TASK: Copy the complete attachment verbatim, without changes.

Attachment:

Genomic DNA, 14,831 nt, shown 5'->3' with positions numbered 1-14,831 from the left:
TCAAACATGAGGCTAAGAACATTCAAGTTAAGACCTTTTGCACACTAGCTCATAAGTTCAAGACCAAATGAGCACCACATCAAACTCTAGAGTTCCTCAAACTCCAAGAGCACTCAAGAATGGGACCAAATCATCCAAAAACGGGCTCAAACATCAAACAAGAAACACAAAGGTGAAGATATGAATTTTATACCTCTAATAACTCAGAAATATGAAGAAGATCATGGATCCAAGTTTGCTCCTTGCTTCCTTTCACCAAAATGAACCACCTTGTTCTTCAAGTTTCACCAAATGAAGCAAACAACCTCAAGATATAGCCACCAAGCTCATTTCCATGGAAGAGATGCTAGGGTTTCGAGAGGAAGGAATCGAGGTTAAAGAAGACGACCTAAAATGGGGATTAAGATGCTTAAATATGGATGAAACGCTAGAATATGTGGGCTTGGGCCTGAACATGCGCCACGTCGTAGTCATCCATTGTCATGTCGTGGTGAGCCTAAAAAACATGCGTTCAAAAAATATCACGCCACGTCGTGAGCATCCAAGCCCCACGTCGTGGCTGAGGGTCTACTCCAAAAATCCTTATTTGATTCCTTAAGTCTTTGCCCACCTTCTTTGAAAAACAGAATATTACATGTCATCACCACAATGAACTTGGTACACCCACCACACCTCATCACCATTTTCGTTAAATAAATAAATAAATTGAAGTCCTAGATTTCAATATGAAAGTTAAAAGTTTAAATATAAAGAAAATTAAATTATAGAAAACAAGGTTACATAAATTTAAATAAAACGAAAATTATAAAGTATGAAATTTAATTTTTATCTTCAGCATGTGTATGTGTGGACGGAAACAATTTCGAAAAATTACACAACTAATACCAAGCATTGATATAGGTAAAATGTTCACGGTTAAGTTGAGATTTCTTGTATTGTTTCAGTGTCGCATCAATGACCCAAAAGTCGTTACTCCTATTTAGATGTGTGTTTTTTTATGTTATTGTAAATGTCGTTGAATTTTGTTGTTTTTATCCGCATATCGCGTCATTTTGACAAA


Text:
Genomic DNA, 14,831 nt, shown 5'->3' with positions numbered 1-14,831 from the left:
TCAAACATGAGGCTAAGAACATTCAAGTTAAGACCTTTTGCACACTAGCTCATAAGTTCAAGACCAAATGAGCACCACATCAAACTCTAGAGTTCCTCAAACTCCAAGAGCACTCAAGAATGGGACCAAATCATCCAAAAACGGGCTCAAACATCAAACAAGAAACACAAAGGTGAAGATATGAATTTTATACCTCTAATAACTCAGAAATATGAAGAAGATCATGGATCCAAGTTTGCTCCTTGCTTCCTTTCACCAAAATGAACCACCTTGTTCTTCAAGTTTCACCAAATGAAGCAAACAACCTCAAGATATAGCCACCAAGCTCATTTCCATGGAAGAGATGCTAGGGTTTCGAGAGGAAGGAATCGAGGTTAAAGAAGACGACCTAAAATGGGGATTAAGATGCTTAAATATGGATGAAACGCTAGAATATGTGGGCTTGGGCCTGAACATGCGCCACGTCGTAGTCATCCATTGTCATGTCGTGGTGAGCCTAAAAAACATGCGTTCAAAAAATATCACGCCACGTCGTGAGCATCCAAGCCCCACGTCGTGGCTGAGGGTCTACTCCAAAAATCCTTATTTGATTCCTTAAGTCTTTGCCCACCTTCTTTGAAAAACAGAATATTACATGTCATCACCACAATGAACTTGGTACACCCACCACACCTCATCACCATTTTCGTTAAATAAATAAATAAATTGAAGTCCTAGATTTCAATATGAAAGTTAAAAGTTTAAATATAAAGAAAATTAAATTATAGAAAACAAGGTTACATAAATTTAAATAAAACGAAAATTATAAAGTATGAAATTTAATTTTTATCTTCAGCATGTGTATGTGTGGACGGAAACAATTTCGAAAAATTACACAACTAATACCAAGCATTGATATAGGTAAAATGTTCACGGTTAAGTTGAGATTTCTTGTATTGTTTCAGTGTCGCATCAATGACCCAAAAGTCGTTACTCCTATTTAGATGTGTGTTTTTTTATGTTATTGTAAATGTCGTTGAATTTTGTTGTTTTTATCCGCATATCGCGTCATTTTGACAAA